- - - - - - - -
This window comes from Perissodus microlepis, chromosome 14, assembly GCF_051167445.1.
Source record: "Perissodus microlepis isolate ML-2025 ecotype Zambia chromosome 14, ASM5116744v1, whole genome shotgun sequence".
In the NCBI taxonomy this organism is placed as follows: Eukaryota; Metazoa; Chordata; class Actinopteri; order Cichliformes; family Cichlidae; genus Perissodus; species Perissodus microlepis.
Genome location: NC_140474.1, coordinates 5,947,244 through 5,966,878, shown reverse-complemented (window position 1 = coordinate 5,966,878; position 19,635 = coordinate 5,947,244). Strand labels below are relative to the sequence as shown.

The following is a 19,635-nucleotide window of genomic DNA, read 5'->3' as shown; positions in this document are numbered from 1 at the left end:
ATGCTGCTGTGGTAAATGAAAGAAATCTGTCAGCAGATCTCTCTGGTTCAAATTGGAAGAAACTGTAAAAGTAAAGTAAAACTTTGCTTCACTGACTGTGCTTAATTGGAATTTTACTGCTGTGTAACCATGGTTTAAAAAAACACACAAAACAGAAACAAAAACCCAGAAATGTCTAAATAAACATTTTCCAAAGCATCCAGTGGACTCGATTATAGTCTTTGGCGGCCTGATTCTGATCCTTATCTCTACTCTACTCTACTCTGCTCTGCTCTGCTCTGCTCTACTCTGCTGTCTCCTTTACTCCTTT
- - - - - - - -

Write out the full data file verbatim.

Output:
This window comes from Perissodus microlepis, chromosome 14, assembly GCF_051167445.1.
Source record: "Perissodus microlepis isolate ML-2025 ecotype Zambia chromosome 14, ASM5116744v1, whole genome shotgun sequence".
In the NCBI taxonomy this organism is placed as follows: Eukaryota; Metazoa; Chordata; class Actinopteri; order Cichliformes; family Cichlidae; genus Perissodus; species Perissodus microlepis.
Genome location: NC_140474.1, coordinates 5,947,244 through 5,966,878, shown reverse-complemented (window position 1 = coordinate 5,966,878; position 19,635 = coordinate 5,947,244). Strand labels below are relative to the sequence as shown.

The following is a 19,635-nucleotide window of genomic DNA, read 5'->3' as shown; positions in this document are numbered from 1 at the left end:
ATGCTGCTGTGGTAAATGAAAGAAATCTGTCAGCAGATCTCTCTGGTTCAAATTGGAAGAAACTGTAAAAGTAAAGTAAAACTTTGCTTCACTGACTGTGCTTAATTGGAATTTTACTGCTGTGTAACCATGGTTTAAAAAAACACACAAAACAGAAACAAAAACCCAGAAATGTCTAAATAAACATTTTCCAAAGCATCCAGTGGACTCGATTATAGTCTTTGGCGGCCTGATTCTGATCCTTATCTCTACTCTACTCTACTCTGCTCTGCTCTGCTCTGCTCTACTCTGCTGTCTCCTTTACTCCTTT